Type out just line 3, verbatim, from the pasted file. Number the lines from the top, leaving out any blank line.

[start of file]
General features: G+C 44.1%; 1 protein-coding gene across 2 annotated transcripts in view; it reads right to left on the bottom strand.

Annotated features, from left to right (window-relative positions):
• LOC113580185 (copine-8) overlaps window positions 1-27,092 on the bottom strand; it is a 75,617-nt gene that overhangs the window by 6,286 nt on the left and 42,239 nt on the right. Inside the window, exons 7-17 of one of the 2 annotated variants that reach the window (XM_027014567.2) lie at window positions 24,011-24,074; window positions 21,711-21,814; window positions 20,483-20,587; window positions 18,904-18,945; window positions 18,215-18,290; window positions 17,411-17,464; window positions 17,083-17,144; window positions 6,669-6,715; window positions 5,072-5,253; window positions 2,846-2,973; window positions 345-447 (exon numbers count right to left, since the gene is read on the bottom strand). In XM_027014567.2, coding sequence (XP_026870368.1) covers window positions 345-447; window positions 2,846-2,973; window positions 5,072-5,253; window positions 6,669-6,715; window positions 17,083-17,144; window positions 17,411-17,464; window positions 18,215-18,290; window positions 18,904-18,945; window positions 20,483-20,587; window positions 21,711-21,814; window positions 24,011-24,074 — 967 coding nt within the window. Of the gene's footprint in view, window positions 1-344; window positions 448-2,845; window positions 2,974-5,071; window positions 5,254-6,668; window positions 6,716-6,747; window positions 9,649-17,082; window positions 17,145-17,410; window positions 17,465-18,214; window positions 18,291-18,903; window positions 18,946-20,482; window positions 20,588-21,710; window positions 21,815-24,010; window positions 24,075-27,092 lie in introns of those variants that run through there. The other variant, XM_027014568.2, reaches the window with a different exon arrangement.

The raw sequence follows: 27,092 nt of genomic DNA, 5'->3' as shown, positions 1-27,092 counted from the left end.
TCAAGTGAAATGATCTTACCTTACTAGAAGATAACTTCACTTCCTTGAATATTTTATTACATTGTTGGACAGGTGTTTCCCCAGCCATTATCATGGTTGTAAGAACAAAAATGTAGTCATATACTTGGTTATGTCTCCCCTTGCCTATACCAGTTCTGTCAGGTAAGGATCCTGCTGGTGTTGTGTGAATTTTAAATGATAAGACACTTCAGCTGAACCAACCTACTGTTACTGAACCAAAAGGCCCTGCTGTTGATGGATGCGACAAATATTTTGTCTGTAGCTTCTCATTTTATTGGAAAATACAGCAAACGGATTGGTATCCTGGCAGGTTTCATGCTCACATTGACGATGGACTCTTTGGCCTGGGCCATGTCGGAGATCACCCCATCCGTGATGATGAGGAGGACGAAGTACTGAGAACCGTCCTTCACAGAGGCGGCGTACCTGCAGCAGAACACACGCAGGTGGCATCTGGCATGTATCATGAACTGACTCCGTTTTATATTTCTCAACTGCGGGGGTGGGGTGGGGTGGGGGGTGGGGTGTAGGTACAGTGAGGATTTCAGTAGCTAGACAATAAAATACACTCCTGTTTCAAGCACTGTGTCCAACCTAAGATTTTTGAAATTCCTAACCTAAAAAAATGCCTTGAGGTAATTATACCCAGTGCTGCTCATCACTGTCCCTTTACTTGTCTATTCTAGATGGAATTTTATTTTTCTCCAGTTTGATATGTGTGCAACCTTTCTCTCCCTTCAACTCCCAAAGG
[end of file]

• LOC113580185 (copine-8) overlaps window positions 1-27,092 on the bottom strand; it is a 75,617-nt gene that overhangs the window by 6,286 nt on the left and 42,239 nt on the right. Inside the window, exons 7-17 of one of the 2 annotated variants that reach the window (XM_027014567.2) lie at window positions 24,011-24,074; window positions 21,711-21,814; window positions 20,483-20,587; window positions 18,904-18,945; window positions 18,215-18,290; window positions 17,411-17,464; window positions 17,083-17,144; window positions 6,669-6,715; window positions 5,072-5,253; window positions 2,846-2,973; window positions 345-447 (exon numbers count right to left, since the gene is read on the bottom strand). In XM_027014567.2, coding sequence (XP_026870368.1) covers window positions 345-447; window positions 2,846-2,973; window positions 5,072-5,253; window positions 6,669-6,715; window positions 17,083-17,144; window positions 17,411-17,464; window positions 18,215-18,290; window positions 18,904-18,945; window positions 20,483-20,587; window positions 21,711-21,814; window positions 24,011-24,074 — 967 coding nt within the window. Of the gene's footprint in view, window positions 1-344; window positions 448-2,845; window positions 2,974-5,071; window positions 5,254-6,668; window positions 6,716-6,747; window positions 9,649-17,082; window positions 17,145-17,410; window positions 17,465-18,214; window positions 18,291-18,903; window positions 18,946-20,482; window positions 20,588-21,710; window positions 21,815-24,010; window positions 24,075-27,092 lie in introns of those variants that run through there. The other variant, XM_027014568.2, reaches the window with a different exon arrangement.